Self-diagnosed lactose intolerance driving lactose-free dairy sales - analyst

By Mark Astley

- Last updated on GMT

Related tags: Lactose-free dairy, Milk, Lactose intolerance

Sales of lactose-free dairy products have doubled over the last five years, with an increase in self-diagnosed cases of lactose intolerance in the US and Europe driving $900m sales.

According to the New-Nutrition report, Lactose-Free Dairy: Opportunities, strategies and key case studies​, European demand accounted for the majority of this growth, with sales in the region tripling to $400m in the five years to 2011.

Sales in the region are expected to double between 2012 and 2016 to $700m – surpassing the “restricted”​ US market.

A lack of innovation in the US dairy industry is likely to hinder demand for lactose-free dairy products in the US, the report added.  Despite this, it is estimated to hit $650m by 2016.

Technological improvements

Author of the report, Julian Mellentin, told DairyReporter.com that growth in the lactose-free dairy market has been driven by two factors – an increase in self-diagnosed cases of lactose intolerance and technological improvements.

“The technology to manufacture lactose-free dairy products already existed, but they used to taste awful,” ​said Mellentin.

“With old lactose-free dairy product, they didn’t taste good enough. It didn’t taste nice and it was expensive and that is why it remained a niche market.”

“The other 50% in down to consumers,” ​he added.

A trend of self-diagnosed lactose intolerance in Europe and the US has significantly boosted demand for lactose-free dairy products.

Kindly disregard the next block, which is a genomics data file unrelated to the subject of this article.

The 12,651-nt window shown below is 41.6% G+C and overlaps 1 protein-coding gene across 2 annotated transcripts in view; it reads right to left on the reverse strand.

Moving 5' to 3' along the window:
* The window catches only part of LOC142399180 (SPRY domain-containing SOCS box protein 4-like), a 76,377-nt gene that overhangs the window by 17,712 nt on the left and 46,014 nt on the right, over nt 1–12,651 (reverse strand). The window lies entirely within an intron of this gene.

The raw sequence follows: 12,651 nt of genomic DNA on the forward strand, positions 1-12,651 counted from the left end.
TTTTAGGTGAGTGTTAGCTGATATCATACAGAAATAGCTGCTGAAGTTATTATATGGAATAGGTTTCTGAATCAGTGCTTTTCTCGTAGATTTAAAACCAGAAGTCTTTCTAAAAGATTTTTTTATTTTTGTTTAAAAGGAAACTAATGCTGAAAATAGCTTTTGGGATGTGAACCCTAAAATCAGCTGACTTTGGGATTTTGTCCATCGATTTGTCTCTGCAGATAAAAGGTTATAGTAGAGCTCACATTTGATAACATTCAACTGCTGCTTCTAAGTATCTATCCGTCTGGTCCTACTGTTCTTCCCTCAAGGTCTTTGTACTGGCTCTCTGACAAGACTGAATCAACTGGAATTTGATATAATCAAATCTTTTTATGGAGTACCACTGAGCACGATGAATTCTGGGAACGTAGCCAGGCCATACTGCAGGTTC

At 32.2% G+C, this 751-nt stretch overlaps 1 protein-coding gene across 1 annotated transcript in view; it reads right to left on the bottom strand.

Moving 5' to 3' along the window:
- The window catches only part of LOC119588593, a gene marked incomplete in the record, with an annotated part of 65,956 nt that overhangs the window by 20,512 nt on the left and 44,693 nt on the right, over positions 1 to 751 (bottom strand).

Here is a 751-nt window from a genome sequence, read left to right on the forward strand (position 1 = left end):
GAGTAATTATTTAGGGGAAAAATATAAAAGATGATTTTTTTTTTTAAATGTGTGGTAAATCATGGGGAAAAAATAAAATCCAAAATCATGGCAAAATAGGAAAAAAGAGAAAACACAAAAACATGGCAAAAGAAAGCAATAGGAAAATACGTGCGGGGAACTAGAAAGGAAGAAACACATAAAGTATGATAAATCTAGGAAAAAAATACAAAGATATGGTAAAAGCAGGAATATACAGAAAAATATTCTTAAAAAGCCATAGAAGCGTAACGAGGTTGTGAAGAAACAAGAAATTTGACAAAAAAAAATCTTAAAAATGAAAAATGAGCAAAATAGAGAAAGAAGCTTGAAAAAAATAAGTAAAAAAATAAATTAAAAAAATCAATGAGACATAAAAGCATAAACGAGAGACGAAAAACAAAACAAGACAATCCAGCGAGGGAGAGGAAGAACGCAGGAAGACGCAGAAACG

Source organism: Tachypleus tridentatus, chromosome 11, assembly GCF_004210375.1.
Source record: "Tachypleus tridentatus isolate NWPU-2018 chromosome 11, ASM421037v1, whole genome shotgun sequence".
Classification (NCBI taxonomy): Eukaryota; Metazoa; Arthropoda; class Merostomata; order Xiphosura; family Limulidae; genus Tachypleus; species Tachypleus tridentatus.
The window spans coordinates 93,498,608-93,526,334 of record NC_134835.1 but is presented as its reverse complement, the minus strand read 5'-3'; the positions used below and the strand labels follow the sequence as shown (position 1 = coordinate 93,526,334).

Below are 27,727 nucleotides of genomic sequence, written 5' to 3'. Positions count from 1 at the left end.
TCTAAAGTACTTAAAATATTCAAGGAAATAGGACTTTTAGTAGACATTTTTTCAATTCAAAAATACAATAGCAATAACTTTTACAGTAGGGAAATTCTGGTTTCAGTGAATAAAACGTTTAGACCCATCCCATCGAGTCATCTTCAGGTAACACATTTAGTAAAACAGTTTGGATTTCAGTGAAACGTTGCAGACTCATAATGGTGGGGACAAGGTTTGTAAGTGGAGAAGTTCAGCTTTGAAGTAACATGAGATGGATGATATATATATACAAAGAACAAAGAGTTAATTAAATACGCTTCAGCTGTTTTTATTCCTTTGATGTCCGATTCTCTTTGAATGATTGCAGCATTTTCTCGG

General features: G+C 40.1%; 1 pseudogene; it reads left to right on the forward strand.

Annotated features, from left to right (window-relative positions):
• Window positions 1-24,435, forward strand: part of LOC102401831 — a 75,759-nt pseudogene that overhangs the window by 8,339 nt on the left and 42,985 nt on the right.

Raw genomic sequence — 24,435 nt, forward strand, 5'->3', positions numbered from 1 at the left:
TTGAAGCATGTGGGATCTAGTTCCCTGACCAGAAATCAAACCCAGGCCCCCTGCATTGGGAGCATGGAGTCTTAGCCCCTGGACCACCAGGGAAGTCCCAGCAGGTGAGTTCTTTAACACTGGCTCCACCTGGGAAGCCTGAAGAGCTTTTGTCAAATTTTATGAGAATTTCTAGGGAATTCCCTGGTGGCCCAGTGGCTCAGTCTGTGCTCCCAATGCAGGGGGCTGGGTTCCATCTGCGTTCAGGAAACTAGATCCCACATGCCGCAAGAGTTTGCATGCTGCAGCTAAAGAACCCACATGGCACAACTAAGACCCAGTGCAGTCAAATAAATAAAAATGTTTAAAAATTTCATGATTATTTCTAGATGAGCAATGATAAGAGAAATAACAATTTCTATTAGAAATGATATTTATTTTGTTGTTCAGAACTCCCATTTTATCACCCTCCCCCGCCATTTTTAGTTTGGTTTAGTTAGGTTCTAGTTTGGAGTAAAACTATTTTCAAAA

Lactose intolerance is a condition where people cannot digest the lactose found in milk.

“Around 5% of people in the UK are officially lactose intolerant; however self-diagnosis has driven this up to around 15%. Self-diagnosis is a real driver for the lactose free dairy market.”

Asian demand

The report estimates that around 10% of the European population are lactose-intolerant. The figure in China could be as high as 95%, it added.

Despite this high intolerance rate, the report does not expect lactose-free dairy demand in Asia to take off for some time.

While liquid milk is a low-priced staple in western markets, it remains a premium-priced, niche market in Asia – meaning that people in the region may not be consuming enough to encounter the symptoms of lactose intolerance, although this may change in time.

“In Asia, they consume a tiny fraction of what we consume in the West. The dairy industry as a whole is still a niche market in Asia,” ​said Mellentin.

“It’s bound to happen. China has had a huge impact on the dairy sector in Asia. The lactose-free dairy category will be picked up first in China.”

The report identified McNeil’s Lactaid, Valio’s Zero Lactose and Arla Lactofree as the three most successful lactose-free bands in the world.

“There are very few mass market health products successes, but there is definitely room for a dominant lactose-free brand in every country,” ​Mellentin added.

Related topics: Markets, Dairy Health Check

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